Thursday October 23 , 2014

Nook HD Review - Nexus 7, iPad Mini, What to Buy!?

I've been using nooks since the original split-screen device, and own all the nooks and use my nook several times a week. In each new device I see big strides on B&N's part and this new nook HD is no different.
Packaging. I still remember the original nook shipped in this crazy Apple-like plastic case that was from Mars. It seemed really cool until you tried to get the device out and realized this was a very bad idea! The new nook HD packaging is like most other devices out there, nothing magic feeling - but nothing to get in your way to start using the device.
Display. For me the display is key - it's why I started with eInk devices for reading. For the first time B&N has a eInk-killer. While the lack of backlight is important eInk makes a big impression from it's text clarity. The Nook HD display is 1440 x 900 HD resolution and is 243 pixels per inch (ppi). The higher the PPI the harder it is to see the pixels and distinguish computer fonts from printed paper. The resolution on the nook HD is near that of what Apple calls their "Retina Display" and the nook HD is far ahead of the iPad mini in this regard. The screen is bright, vibrant, and crisp - and the viewing angles are superb. This makes reading a breeze - and why I say it's an eInk killer.
Updates? Sure the software is totally updated from the nook Tablet/Color series. It now supports multiple users through profiles and the user interface has many of the advantages of Android 4.0. The parental controls give parents some security about sharing the tablet with the kids too. The shop, apps view, library are all updated and I was instantly impressed across the board. The scrapbook feature is pretty nice since it let's you save content and go back to it later. The connector has changed so they can support HDMI output (extra accessory) - I wish it hadn't changed :(
Build Quality & Size? Ok, the size is nearly identical to all the non simple touch devices - I'm still using the original case I got and they all fit well. This is the thinest and lightest to date, and it's the lightest 7" tablet in it's class. The build quality is ok, but not amazing. I'm a big Apple user and this is nowhere near the quality of an Apple. Little things like the plastic pieces not quite coming together is the little stuff that bugs me (see picture).
It's clear that Barnes & Noble invested a lot into the hardware and software for the device. If you've used the nook app on the iPad you'll really enjoy this experience much more. The screen is vibrant and crisp and the performance is really snappy. It's family friendly design and unique look (especially the snow edition) really make the product a stand out in the crowd.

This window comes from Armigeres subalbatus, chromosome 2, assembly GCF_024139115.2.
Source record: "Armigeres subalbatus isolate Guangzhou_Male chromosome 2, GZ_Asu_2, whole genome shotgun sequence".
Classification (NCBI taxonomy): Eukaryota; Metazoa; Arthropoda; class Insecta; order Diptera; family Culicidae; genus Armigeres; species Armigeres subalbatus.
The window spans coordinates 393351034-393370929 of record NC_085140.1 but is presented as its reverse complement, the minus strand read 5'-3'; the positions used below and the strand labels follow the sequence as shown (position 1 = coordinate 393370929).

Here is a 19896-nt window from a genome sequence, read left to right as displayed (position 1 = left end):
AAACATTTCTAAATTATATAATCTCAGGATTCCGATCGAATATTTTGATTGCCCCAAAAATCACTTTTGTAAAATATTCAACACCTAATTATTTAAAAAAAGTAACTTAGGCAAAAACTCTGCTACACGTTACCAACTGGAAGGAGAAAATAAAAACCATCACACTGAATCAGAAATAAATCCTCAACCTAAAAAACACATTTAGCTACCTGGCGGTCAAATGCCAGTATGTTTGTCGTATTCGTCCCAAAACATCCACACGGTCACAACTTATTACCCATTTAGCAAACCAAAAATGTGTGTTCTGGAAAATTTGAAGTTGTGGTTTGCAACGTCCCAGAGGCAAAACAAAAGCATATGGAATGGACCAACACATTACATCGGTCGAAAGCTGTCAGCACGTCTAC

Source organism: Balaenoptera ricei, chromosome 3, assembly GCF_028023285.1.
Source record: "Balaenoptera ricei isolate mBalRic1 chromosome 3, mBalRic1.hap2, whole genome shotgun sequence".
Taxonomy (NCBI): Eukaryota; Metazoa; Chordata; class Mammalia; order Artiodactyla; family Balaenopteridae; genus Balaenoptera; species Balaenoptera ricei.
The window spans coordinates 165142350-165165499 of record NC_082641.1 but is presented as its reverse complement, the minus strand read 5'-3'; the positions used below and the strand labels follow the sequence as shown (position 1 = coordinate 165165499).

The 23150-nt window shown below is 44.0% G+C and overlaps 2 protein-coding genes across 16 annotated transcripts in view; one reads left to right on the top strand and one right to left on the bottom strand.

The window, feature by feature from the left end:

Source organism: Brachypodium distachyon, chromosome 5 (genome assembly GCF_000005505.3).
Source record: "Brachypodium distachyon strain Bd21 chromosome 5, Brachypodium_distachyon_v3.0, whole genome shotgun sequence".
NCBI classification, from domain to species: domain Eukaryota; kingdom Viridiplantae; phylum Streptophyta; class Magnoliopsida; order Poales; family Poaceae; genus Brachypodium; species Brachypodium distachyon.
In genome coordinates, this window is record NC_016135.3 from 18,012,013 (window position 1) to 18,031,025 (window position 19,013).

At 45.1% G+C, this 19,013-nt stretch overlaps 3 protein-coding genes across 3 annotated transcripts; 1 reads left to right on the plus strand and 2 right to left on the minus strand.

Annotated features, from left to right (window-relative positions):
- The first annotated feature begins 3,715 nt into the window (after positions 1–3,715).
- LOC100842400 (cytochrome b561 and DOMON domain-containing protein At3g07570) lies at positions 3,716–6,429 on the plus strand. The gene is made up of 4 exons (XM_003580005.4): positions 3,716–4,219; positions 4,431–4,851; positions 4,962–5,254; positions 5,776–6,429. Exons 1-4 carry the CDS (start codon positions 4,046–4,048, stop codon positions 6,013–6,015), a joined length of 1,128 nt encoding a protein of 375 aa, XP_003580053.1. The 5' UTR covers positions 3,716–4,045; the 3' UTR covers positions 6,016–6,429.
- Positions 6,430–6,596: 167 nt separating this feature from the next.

Ok, for $199 the NOOK HD is an awesome tablet and a top-notch reading experience. But is worth the price compared to the competition? At the same price point the Nexus 7 is a complete tablet with a full Android experience (good and bad). Oh, and let's not forget the iPad mini - a bit of a price premium but you get the full iOS experience and a huge media and App Store. In the end if you want a full tablet features with a lot of apps you would still be happier with the Nexus 7 or iPad mini. But for many of us seeking a tablet device mainly for reading the Nood HD is a top choice. The design is geared for reading and the experience just feels smoother and book-like compared to the Kindle Fire.
Conclusion? So, if you've invested in B&N content and are looking to get a better night reader than the Nook touch glow light it's time to upgrade! The screen outside isn't dreamy but it kills my iPad. If you are looking for a tablet to do "some" reading on we think you might be best served with an iPad mini or Nexus 7.

I've been using nooks since the original split-screen device, and own all the nooks and use my nook several times a week. In each new device I see big strides on B&N's part and this new nook HD is no different. I've had some time with my new nook HD and wanted to give you my thoughts.

Packaging. I still remember the original nook shipped in this crazy Apple-like plastic case that was from Mars. It seemed really cool until you tried to get the device out and realized this was a very bad idea! The new nook HD packaging is like most other devices out there, nothing magic feeling - but nothing to get in your way to start using the device.